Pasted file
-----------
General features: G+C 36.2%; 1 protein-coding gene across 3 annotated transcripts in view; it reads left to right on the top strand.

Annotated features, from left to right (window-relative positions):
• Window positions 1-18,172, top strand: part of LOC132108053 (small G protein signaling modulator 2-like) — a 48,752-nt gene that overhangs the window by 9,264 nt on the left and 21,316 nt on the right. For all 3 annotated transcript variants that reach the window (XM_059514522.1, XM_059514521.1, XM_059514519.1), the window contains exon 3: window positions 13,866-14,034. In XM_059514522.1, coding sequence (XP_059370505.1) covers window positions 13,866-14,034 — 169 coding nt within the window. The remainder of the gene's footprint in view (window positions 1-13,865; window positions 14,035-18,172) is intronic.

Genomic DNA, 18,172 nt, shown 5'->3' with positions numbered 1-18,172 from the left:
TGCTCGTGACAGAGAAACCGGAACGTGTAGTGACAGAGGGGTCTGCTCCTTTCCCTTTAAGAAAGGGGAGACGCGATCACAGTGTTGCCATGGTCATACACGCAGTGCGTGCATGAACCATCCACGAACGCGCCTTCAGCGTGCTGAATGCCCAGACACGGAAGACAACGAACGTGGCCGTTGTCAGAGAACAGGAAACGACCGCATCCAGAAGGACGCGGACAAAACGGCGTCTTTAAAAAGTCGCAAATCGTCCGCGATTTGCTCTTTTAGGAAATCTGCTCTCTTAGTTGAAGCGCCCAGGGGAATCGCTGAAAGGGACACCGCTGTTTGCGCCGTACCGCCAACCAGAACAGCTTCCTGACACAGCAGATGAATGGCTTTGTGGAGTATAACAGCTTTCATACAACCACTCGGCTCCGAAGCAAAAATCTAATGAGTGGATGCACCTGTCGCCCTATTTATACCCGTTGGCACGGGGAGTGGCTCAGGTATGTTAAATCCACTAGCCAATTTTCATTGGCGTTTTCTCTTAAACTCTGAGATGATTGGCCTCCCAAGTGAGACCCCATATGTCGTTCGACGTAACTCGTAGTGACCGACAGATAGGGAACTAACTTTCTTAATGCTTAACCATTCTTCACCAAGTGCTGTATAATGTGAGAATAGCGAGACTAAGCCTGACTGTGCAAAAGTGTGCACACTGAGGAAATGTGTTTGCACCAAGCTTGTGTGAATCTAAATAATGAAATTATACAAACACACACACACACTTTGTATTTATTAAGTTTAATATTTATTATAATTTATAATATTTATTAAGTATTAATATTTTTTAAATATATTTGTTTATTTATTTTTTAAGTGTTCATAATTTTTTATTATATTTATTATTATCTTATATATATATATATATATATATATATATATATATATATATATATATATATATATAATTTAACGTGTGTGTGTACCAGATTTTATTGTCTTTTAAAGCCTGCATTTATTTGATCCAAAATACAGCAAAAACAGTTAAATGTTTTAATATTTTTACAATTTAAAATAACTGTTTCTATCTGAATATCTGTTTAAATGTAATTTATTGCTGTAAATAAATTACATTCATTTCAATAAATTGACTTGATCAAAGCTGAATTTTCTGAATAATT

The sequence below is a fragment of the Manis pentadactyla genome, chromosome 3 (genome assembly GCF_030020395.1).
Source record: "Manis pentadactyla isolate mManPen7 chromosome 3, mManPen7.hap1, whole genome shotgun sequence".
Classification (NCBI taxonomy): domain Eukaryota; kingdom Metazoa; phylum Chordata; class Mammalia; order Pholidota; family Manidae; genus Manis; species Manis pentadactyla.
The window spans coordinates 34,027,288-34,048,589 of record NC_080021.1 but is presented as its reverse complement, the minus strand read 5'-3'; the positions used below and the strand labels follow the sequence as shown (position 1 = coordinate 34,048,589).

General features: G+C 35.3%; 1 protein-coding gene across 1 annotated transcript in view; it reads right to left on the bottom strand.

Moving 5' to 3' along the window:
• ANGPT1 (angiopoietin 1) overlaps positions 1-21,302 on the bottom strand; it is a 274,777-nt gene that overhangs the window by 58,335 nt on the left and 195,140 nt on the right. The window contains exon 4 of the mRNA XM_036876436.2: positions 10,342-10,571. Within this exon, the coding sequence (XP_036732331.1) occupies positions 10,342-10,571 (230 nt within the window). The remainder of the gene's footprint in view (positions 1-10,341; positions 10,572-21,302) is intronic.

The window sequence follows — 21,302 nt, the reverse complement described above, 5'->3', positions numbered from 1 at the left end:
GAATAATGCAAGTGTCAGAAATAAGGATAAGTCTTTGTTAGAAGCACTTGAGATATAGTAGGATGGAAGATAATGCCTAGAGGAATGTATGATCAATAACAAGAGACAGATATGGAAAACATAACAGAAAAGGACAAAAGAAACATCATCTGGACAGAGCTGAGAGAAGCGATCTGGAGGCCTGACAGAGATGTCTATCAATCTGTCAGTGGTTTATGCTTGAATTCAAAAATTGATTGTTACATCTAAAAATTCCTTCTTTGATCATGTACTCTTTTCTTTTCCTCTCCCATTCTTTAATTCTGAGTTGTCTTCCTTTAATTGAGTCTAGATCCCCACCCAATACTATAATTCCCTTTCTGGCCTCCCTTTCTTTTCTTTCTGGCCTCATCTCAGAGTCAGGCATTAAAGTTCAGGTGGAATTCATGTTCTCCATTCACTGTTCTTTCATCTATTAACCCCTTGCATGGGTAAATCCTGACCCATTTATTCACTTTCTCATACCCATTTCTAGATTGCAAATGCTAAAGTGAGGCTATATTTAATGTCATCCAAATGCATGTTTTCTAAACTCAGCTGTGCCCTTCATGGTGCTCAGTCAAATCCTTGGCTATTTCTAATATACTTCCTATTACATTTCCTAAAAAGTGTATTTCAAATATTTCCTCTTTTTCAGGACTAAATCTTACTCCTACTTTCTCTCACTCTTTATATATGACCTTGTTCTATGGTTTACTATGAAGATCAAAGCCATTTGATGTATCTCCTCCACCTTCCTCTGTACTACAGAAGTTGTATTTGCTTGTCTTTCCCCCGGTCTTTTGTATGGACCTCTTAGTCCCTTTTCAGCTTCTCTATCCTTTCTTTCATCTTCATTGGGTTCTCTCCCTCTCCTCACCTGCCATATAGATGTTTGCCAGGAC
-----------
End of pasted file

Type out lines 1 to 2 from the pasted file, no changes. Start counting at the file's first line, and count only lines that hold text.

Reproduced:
General features: G+C 36.2%; 1 protein-coding gene across 3 annotated transcripts in view; it reads left to right on the top strand.

Annotated features, from left to right (window-relative positions):